Indeed, Natural England has since attracted criticism for failing to implement robust measures to protect biodiversity and altering its strategies to effectively penalise rewilding. Last year, it released its ‘biodiversity metric’ which outlined how roads, houses and other infrastructure projects could avoid despoiling the natural environment. The metric erroneously categorised land set aside for rewilding as “degraded”, further endangering species dependent on this land to survive.

The biodiversity net gain metric, which entomologist Steven Falk said was potentially “the single most dangerous thing to be done by a statutory agency I’ve seen in all my 40 years working in nature conservation”, was found to have reduced available green spaces by 34%. The report, which assessed 6% of houses built between January 2020 and February 2021 in local authorities which adopted Natural England’s scheme, concluded that “little attention has been paid to ensuring the delivery of habitats within developer-owned land”.

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The report cast doubt on the effectiveness of government-enforced conservation initiatives, arguing that “even ambitious policies are subject to huge uncertainties that risk undermining their biodiversity benefits” and that “the safest mechanism for reducing the biodiversity impact of infrastructure is to avoid impacts to biodiversity initially. In practice, this means redirecting development to previously degraded sites wherever possible”.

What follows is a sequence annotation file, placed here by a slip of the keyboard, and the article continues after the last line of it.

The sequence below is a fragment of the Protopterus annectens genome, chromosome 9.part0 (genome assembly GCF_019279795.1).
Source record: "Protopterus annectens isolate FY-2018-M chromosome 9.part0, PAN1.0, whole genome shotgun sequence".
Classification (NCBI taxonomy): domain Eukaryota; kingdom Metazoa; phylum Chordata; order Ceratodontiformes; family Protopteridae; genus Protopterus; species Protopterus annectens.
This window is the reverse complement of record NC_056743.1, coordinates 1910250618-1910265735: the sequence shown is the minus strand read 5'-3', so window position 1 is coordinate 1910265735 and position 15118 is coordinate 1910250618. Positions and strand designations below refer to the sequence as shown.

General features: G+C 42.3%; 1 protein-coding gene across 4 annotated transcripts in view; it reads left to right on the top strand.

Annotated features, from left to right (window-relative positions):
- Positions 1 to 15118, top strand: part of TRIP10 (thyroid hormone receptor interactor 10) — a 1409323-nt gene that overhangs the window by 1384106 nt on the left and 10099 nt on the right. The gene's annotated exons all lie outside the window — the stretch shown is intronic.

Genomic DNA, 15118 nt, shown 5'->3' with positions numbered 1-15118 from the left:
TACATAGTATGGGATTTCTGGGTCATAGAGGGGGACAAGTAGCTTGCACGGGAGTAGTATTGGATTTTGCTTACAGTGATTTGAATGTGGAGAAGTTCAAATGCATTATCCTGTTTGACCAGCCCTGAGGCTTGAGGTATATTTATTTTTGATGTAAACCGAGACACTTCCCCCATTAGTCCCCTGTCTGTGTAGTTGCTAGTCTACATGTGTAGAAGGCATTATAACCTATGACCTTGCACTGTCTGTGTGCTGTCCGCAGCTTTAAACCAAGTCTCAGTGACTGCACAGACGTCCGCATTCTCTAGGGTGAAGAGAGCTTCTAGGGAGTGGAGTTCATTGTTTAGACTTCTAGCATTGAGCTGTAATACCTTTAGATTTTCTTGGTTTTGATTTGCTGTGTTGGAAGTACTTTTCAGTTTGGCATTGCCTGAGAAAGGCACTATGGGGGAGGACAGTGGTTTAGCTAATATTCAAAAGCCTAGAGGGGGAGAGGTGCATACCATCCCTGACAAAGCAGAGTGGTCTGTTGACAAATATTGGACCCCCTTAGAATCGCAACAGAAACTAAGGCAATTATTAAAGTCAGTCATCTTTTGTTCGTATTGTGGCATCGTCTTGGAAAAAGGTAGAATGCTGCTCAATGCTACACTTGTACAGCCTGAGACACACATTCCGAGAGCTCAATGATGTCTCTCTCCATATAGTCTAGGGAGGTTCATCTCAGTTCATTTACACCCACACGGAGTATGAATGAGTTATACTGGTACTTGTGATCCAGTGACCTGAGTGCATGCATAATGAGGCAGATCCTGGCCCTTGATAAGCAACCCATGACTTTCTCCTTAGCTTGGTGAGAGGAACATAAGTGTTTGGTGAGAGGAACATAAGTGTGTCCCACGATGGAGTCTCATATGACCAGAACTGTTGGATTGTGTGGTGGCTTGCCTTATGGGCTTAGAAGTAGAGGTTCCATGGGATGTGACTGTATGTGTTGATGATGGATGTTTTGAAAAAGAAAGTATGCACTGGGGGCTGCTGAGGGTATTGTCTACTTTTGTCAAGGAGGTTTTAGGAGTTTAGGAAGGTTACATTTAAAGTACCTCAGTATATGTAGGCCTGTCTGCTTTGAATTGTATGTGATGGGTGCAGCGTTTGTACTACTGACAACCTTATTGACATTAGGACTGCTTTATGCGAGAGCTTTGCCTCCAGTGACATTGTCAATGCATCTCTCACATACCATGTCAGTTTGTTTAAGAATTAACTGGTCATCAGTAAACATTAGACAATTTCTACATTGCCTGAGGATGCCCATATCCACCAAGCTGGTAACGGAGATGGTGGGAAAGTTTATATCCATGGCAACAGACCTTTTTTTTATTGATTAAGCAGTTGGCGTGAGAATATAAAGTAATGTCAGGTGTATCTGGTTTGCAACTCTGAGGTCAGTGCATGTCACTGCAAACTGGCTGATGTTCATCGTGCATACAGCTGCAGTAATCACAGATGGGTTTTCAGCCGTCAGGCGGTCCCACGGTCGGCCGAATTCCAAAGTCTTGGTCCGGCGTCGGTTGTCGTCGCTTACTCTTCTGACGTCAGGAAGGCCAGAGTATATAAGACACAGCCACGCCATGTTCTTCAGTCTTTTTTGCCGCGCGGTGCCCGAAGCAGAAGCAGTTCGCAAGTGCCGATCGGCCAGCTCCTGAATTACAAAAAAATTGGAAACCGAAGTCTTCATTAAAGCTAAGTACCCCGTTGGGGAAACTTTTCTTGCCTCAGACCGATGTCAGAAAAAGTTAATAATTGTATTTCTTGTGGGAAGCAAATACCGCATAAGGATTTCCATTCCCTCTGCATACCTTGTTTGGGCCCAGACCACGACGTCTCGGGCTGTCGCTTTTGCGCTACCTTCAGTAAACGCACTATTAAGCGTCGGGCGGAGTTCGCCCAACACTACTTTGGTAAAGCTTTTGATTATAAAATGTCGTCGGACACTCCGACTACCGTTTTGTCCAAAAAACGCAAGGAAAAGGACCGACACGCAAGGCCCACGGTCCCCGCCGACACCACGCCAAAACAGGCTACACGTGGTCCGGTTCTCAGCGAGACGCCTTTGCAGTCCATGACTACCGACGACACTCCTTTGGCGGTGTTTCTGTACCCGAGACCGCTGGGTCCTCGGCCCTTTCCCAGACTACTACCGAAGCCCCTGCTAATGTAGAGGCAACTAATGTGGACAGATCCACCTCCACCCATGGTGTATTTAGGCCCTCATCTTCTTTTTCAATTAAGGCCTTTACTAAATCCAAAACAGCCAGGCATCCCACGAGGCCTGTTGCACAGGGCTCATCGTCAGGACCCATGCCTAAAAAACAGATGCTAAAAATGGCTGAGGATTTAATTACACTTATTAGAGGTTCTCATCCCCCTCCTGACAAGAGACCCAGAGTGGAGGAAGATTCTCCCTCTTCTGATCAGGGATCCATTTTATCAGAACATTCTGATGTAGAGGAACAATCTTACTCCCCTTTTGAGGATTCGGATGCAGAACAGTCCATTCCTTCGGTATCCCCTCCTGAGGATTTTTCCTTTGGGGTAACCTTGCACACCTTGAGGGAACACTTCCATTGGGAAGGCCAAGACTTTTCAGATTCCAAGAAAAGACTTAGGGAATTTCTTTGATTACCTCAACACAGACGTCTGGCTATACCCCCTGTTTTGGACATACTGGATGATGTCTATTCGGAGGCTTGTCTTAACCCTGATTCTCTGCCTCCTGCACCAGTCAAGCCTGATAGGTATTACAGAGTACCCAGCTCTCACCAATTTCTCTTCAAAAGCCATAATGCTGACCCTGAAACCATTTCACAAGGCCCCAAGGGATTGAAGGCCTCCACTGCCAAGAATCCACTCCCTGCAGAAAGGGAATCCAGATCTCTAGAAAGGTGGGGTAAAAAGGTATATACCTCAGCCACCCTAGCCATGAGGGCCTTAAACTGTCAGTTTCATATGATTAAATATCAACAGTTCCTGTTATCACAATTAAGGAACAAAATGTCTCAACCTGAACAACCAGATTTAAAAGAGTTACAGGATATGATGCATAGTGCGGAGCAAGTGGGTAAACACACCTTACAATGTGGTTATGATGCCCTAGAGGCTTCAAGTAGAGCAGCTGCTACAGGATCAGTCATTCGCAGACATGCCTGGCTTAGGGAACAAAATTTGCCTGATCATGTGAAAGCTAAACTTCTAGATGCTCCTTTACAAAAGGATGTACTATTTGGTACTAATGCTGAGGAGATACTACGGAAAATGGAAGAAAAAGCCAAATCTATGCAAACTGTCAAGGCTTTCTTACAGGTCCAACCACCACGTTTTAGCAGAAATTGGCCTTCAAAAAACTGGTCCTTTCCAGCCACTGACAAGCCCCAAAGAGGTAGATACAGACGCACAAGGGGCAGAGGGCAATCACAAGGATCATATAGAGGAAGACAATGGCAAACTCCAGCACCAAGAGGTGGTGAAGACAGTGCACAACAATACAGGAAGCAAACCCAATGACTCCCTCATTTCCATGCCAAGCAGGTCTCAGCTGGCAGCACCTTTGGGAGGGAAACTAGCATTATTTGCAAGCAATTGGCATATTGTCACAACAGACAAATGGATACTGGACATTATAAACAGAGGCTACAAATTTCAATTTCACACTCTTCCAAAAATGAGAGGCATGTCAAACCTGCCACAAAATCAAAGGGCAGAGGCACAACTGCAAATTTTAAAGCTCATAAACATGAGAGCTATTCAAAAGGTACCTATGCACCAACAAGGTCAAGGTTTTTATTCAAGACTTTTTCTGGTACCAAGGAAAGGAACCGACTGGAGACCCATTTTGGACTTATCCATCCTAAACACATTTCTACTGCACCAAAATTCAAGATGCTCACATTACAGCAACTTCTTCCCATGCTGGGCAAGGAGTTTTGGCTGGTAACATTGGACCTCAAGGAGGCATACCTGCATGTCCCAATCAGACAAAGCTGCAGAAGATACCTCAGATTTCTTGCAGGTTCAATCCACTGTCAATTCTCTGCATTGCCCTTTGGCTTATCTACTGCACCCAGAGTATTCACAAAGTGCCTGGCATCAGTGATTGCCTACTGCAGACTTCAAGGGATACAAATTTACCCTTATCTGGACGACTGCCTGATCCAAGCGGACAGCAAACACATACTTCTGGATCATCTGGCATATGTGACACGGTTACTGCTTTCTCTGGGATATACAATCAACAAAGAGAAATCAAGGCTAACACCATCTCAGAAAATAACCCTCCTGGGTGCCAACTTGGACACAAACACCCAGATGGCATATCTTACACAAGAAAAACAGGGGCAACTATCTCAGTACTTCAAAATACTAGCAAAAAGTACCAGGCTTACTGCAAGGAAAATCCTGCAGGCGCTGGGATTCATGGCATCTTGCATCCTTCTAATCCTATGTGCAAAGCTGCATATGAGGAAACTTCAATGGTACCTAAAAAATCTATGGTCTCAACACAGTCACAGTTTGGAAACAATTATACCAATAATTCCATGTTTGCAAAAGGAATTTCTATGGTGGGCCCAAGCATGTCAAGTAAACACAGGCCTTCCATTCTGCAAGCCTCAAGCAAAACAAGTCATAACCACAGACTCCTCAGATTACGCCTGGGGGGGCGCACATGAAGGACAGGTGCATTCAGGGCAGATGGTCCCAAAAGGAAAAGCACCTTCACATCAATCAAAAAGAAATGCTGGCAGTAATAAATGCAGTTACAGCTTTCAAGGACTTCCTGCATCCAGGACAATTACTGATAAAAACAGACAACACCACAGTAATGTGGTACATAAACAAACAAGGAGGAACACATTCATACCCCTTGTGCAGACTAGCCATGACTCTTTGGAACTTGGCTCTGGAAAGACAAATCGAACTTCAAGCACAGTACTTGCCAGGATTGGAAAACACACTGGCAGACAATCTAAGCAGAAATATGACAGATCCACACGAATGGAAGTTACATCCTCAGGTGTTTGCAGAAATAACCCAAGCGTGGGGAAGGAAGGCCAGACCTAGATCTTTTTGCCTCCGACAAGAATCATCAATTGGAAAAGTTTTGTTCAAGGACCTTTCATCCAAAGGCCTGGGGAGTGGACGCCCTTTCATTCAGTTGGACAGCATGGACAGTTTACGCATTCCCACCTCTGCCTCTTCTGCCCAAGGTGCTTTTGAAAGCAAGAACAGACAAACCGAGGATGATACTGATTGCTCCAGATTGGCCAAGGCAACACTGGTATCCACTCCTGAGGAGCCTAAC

Owing in part to the consistent under-funding of regulatory agencies, Britain has experienced extensive biodiversity loss over recent decades.

Only 50.3% of Britain’s biodiversity remains, in comparison to an average of 75% for nations in the G7. Britain is also in the bottom 10% of nations globally for nature – depletion, having seen a 13% decline in the abundance of wildlife since 1970.

Moreover, according to the International Union for Conservation of Nature Red List of Threatened Species, one in four species are at risk of extinction in Britain following a 70% decline in the populations of mammals, birds, fish, reptiles and amphibians since 1970. Of the 7,615 species in England assessed, 13% are classified as near-extinct.

Natural England and the Environment Agency have faced debilitating austerity measures which have impeded their ability to safeguard the natural environment and stymied the Government’s approach to net zero. With the country facing alarming rates of species extinction and biodiversity decline, how will Liz Truss be able to justify making this systematic under-funding any worse?